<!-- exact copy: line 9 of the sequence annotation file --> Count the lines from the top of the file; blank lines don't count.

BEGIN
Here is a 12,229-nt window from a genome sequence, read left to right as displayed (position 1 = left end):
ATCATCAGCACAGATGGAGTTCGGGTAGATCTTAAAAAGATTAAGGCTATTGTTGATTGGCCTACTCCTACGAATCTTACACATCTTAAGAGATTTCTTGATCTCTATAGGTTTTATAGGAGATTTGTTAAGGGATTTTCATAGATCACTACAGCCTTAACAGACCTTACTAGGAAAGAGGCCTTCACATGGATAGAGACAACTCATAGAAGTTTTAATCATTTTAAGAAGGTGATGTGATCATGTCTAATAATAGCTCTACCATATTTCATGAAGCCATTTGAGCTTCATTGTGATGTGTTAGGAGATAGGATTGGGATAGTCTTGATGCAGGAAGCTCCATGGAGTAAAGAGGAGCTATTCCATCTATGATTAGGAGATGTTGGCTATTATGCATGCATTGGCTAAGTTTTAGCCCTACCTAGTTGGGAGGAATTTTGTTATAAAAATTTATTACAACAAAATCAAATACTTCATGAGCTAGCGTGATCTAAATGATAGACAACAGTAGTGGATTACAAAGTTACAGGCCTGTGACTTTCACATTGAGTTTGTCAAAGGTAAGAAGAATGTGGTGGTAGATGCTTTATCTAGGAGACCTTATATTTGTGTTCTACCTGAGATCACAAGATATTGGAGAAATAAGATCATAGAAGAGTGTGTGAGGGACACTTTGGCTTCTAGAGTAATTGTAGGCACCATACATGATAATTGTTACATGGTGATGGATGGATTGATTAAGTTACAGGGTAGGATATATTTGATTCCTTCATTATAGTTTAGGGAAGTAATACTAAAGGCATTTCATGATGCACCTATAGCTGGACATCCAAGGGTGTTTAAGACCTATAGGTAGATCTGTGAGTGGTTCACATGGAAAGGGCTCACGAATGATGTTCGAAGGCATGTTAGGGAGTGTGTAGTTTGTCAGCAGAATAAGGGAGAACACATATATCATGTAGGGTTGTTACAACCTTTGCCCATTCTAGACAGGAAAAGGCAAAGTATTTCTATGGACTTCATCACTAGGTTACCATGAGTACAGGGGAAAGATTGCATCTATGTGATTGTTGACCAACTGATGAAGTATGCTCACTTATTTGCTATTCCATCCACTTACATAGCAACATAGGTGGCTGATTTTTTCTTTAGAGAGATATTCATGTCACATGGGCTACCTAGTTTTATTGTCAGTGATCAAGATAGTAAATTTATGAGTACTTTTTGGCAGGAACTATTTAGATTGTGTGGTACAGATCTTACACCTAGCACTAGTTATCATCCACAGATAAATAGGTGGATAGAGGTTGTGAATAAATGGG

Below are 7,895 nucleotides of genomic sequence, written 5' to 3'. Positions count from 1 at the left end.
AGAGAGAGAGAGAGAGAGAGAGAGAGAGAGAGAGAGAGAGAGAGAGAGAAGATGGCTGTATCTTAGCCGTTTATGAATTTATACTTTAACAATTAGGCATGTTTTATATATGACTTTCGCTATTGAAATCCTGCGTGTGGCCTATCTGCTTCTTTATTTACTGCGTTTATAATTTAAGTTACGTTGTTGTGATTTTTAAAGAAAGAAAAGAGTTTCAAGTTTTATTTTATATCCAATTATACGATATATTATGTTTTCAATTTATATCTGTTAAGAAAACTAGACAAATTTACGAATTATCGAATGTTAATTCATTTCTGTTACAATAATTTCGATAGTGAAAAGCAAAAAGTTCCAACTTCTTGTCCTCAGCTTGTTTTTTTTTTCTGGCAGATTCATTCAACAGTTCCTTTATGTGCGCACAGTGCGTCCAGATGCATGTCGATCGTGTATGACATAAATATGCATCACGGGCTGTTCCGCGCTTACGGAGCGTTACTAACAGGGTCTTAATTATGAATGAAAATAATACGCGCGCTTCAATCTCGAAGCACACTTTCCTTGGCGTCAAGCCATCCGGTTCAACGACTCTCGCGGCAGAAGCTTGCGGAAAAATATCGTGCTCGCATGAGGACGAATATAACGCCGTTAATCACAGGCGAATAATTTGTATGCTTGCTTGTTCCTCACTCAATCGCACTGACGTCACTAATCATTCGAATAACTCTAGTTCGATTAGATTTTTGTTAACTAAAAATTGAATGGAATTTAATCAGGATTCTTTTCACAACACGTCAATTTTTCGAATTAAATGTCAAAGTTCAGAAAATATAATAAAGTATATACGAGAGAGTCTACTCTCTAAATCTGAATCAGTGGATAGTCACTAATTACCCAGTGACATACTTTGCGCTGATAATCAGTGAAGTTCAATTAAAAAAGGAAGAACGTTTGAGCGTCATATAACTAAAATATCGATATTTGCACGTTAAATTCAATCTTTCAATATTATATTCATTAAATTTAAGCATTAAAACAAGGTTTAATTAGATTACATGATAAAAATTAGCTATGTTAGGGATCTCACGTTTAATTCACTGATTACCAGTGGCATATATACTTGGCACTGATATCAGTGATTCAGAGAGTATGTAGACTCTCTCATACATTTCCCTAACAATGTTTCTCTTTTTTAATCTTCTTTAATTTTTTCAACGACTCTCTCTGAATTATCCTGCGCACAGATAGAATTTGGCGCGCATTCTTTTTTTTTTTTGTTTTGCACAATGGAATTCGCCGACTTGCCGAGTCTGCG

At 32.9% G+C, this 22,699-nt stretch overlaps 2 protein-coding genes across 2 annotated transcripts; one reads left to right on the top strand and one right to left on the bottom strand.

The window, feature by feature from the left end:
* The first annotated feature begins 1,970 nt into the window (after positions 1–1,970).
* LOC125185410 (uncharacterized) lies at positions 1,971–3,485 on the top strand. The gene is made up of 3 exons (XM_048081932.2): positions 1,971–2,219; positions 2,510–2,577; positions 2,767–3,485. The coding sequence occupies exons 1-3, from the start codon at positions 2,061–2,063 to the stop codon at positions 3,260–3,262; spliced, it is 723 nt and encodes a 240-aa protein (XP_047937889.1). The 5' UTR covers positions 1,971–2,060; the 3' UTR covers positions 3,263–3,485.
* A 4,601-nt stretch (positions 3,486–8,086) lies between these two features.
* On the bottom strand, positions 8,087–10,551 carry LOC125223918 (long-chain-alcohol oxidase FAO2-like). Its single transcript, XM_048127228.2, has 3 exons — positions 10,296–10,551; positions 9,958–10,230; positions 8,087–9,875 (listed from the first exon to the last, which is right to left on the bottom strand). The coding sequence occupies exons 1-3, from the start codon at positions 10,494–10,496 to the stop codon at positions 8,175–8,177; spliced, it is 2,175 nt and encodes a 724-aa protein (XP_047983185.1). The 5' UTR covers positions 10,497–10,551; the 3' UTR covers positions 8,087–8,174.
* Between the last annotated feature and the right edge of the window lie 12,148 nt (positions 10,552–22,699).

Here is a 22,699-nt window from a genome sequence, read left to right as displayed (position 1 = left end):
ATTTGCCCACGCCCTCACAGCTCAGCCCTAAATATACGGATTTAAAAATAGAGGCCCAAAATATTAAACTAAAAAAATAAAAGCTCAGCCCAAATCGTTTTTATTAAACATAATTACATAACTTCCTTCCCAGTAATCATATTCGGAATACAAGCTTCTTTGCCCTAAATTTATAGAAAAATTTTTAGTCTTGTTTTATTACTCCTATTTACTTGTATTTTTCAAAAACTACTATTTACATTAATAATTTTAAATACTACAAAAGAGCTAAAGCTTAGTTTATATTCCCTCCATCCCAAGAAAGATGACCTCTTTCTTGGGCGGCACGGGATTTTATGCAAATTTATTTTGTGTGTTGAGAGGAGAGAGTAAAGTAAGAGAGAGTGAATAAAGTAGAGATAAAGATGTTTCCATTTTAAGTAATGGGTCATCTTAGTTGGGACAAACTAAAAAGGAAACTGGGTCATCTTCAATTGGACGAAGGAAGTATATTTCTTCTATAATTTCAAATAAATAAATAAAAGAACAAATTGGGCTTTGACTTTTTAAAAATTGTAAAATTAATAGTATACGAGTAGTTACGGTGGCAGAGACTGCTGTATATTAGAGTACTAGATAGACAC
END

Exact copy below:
* A 4,601-nt stretch (positions 3,486–8,086) lies between these two features.